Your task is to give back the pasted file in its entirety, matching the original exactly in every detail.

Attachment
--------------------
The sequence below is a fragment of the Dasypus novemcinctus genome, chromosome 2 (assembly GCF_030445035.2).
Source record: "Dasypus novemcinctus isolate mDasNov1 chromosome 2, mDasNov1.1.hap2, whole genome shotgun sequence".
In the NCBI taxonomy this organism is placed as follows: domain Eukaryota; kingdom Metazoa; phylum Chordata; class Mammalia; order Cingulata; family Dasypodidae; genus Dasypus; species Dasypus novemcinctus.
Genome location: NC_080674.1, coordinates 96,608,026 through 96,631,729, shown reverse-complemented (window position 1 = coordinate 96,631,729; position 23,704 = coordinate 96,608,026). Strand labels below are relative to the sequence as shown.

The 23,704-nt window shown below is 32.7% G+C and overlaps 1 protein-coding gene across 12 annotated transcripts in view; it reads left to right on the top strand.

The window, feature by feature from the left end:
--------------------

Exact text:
The sequence below is a fragment of the Dasypus novemcinctus genome, chromosome 2 (assembly GCF_030445035.2).
Source record: "Dasypus novemcinctus isolate mDasNov1 chromosome 2, mDasNov1.1.hap2, whole genome shotgun sequence".
In the NCBI taxonomy this organism is placed as follows: domain Eukaryota; kingdom Metazoa; phylum Chordata; class Mammalia; order Cingulata; family Dasypodidae; genus Dasypus; species Dasypus novemcinctus.
Genome location: NC_080674.1, coordinates 96,608,026 through 96,631,729, shown reverse-complemented (window position 1 = coordinate 96,631,729; position 23,704 = coordinate 96,608,026). Strand labels below are relative to the sequence as shown.

The 23,704-nt window shown below is 32.7% G+C and overlaps 1 protein-coding gene across 12 annotated transcripts in view; it reads left to right on the top strand.

The window, feature by feature from the left end: